Casa, DIY, Family life, Nature, Practical Life, Preschool

DIY: wax-dipped autumn leaves

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Have I mentioned how much I love autumn? Even with the high spirits of Halloween behind us and the disturbingly eager holiday retail machine kicking into gear, I’m determined to stay present with the season as long as possible. Particularly since otherwise, November can seem like one long grey wait for better days.

23158082_10102016913446891_704227450_oAs the night time wild winds blow, the kids and I seem to collect beautiful and colourful leaves spotted on our travels each morning, adding to our collection daily. Some get put on the nature tray by the back door, some founder on the floor of the back seat, some crumble out of pockets in the laundry.

But a chosen few are dipped into sweet-smelling wax, saved, and hung up to bring the glory of the outdoors into our home. Because it involves using some caution around warm beeswax, this is a great activity for ages three and up, depending on the child. (If your kids are anything like mine, that added element of manageable risk makes leaf-dipping extra appealing!)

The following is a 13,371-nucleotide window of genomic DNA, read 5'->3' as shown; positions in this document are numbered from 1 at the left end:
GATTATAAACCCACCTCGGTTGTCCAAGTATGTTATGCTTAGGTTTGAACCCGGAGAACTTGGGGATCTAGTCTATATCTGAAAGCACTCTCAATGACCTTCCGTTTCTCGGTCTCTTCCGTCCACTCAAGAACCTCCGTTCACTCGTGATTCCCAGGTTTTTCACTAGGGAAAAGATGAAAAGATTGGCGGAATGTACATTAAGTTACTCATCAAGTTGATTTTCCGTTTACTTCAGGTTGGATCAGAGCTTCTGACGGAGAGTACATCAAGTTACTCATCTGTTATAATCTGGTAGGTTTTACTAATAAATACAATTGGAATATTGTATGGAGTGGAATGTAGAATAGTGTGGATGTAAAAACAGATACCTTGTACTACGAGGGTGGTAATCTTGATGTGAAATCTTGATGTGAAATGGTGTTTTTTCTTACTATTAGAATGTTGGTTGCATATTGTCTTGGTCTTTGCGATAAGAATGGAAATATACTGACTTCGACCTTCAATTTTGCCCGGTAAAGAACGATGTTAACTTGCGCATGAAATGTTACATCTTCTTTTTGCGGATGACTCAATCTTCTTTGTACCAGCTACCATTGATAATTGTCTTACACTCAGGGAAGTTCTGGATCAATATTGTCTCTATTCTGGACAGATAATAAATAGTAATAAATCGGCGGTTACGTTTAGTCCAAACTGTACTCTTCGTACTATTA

It’s simple really.

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What you need: 

A bunch of beautiful leaves

Beeswax, grated

A double-boiler or some other method for heating the wax

A length of string or yarn

A hole punch (optional)

How to do it: 

  1. Gather up your leaves and grate up your beeswax into the top of your double-boiler. Start water boiling on the stove. Note: I have a metal bowl and grater that are used exclusively for beeswax, because it can be tricky to clean up once it hardens, and you don’t want any melted wax going down the kitchen drain.
  2. Lay out some paper to catch any wax drips and some parchment for your wax-wet leaves to dry on.
  3. Heat the beeswax on top of boiling water until just melted. Once it’s melted, you can either bring the bowl of wax over to your leaves, or bring your leaves right to the stove — whichever is safer.
  4. Hold each leaf by the stem, and dip it into the melted wax, being sure to cover the whole surface of the leaf, front and back, with a thin layer of wax. Set it onto the parchment to cool.
  5. When your leaf is cool and dry to the touch, and flexes without cracking the wax, it’s ready to prep for hanging up. Have your little one punch a hole in each leaf, and thread through with a string.
  6. Hang up your sweet nature bunting, and take in the autumn splendour!
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